Auto Lenders are easy targets for auditors and various Federal and State agencies.  Well documented policies, timely audits to ensure policy adherence, quick and easy reporting, and integrated software will help you determine if originations need to slow down or cease with partner dealers.  

Third, let’s explore automated decisioning:  Is auto-decisioning a “nice to have” or a “need to have?”  If you are just starting out, auto-decisioning loans is a “nice to have.”  If you are processing thousands of loans per month, auto-decisioning tools in place are a “need to have.”  Why?  At some point even some of the most organized leaders and managers become overwhelmed with the many manual processes that are involved in making the right credit decision for your customer and for the lending institution.  In other words, there is or will be a degree of human error in play when processing loans “the old fashioned way.” Unless the algorithm or software has a bug that goes undetected, using software to apply the predetermined metrics to make the decision for the lending company makes a lot of sense and removes human error from the equation.  Auto-decisioning loans also lets you gather consistent data to mine and employ data scientists to make recommendations on the health of your portfolio using scoring methods against long-term performance of loans.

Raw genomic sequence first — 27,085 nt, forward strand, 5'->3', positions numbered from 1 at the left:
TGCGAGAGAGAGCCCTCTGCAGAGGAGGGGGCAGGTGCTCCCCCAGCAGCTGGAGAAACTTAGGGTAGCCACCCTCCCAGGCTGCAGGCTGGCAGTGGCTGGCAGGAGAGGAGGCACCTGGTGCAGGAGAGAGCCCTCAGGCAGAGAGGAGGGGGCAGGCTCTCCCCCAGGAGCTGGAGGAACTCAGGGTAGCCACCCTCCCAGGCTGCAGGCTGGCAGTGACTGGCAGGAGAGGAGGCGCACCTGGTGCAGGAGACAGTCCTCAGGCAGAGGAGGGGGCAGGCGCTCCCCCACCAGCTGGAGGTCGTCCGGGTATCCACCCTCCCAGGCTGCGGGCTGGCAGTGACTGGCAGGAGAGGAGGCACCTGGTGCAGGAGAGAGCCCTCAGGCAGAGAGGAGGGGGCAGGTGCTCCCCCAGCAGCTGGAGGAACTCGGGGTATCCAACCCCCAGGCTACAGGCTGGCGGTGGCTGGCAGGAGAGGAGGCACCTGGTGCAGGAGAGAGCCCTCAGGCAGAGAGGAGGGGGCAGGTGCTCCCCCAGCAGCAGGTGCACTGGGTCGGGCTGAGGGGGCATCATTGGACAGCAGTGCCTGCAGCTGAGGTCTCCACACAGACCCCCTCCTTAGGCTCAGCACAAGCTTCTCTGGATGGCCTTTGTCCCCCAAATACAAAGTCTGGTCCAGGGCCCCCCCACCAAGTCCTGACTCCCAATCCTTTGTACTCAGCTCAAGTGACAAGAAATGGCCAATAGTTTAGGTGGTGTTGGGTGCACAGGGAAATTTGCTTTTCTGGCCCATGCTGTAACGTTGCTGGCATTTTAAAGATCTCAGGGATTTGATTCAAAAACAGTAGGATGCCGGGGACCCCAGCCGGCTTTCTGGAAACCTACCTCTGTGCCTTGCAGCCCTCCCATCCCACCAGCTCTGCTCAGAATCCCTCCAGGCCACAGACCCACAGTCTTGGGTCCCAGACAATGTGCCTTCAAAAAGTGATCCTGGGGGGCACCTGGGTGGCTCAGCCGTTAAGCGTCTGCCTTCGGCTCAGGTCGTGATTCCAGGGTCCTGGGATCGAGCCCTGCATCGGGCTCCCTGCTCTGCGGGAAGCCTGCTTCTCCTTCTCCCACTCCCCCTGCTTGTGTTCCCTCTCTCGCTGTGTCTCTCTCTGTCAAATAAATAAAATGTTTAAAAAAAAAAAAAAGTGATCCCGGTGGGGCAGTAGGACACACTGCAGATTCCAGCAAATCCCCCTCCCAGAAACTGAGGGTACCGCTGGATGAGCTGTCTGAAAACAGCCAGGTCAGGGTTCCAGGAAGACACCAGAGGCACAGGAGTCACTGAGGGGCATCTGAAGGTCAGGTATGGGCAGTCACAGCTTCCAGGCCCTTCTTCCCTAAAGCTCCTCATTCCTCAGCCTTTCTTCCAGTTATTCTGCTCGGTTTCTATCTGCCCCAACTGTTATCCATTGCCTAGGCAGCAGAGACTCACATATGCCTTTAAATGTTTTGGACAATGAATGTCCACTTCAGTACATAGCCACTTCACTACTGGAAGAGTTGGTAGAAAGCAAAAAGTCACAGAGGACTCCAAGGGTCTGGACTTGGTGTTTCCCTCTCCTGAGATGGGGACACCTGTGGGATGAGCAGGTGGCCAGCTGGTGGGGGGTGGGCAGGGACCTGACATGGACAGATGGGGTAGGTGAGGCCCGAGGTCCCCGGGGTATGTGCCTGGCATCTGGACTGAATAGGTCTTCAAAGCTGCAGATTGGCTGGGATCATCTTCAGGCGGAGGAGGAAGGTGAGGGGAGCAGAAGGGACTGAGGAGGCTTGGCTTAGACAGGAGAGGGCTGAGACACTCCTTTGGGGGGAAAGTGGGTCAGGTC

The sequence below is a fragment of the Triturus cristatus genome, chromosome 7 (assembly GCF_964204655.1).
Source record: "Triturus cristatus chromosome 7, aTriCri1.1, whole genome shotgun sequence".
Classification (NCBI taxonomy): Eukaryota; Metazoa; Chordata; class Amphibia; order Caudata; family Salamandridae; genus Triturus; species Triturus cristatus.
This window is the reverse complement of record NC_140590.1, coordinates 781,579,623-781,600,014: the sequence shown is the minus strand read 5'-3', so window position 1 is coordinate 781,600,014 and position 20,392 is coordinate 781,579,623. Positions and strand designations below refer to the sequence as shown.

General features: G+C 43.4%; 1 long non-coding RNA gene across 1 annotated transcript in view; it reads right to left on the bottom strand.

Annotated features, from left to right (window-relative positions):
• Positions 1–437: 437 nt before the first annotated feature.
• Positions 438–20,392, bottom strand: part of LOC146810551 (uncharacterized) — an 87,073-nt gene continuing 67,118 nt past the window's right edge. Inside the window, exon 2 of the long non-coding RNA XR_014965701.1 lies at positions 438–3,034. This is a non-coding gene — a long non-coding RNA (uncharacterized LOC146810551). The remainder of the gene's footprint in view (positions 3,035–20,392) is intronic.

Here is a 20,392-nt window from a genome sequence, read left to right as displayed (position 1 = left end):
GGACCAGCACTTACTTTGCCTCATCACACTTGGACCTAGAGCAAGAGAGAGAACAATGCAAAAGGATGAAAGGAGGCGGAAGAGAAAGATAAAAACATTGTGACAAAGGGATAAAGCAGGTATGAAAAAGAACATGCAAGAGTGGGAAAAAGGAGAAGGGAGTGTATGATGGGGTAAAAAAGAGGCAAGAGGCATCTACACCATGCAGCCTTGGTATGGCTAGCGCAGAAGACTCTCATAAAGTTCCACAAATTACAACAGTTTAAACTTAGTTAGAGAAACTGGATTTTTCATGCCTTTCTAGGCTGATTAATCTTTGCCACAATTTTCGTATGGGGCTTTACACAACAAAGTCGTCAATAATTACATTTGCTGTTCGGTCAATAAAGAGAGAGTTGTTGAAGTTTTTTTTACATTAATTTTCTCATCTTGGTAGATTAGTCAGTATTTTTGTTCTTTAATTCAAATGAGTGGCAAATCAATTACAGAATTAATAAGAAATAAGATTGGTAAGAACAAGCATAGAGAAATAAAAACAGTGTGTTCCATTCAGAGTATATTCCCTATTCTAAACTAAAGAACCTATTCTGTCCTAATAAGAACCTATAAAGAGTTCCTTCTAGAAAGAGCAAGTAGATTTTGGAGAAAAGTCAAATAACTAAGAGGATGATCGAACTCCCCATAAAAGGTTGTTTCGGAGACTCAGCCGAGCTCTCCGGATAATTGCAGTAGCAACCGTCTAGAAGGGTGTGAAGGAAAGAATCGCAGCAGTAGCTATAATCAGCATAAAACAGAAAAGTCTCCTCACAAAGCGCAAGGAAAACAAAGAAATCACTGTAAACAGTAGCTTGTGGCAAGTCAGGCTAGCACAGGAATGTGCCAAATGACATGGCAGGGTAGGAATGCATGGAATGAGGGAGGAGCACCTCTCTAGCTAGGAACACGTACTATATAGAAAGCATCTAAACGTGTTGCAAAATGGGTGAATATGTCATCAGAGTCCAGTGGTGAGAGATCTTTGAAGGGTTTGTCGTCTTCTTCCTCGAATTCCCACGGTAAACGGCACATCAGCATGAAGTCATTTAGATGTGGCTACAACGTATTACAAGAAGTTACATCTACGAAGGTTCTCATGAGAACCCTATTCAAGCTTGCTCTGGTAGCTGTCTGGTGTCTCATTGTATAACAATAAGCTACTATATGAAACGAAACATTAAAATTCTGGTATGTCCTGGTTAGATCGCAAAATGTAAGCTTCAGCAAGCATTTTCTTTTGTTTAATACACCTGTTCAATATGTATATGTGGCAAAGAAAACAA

Expertise in both financial services and data science can be leveraged to help optimize credit decisioning and help you weigh the tough decision to slow down or pause originations for a certain period of time while you make the right business adjustments to improve the overall health of your loan/lease portfolio.

I hope you found this post useful and if you have questions or would like to talk about our lending and leasing services and solutions, please feel free to reach out to me directly at andrew.macdowell@decisivedge.com.

About the Author:

Andrew MacDowell has over two decades of senior management experience in the credit card industry with Fortune 500 financial institutions such as MBNA Corporation and Bank of America.

Andrew has specific expertise in areas such as Business Development, Loyalty Marketing, Corporate Project Management, Bank Operations, Payments, and Fraud. Most notably, Andrew was a key founding stakeholder of MBNA Canada during its peak growth phase in the Canadian marketplace, which ultimately led to it becoming the largest MasterCard issuing bank in Canada.

Andrew is the product owner of Lending and Leasing as a Service (LLaaS), a DecisivEdge software solution built for small to medium sized lenders.

Andrew is a graduate of Georgian College where he holds a diploma in Business Administration and majored in Marketing Management.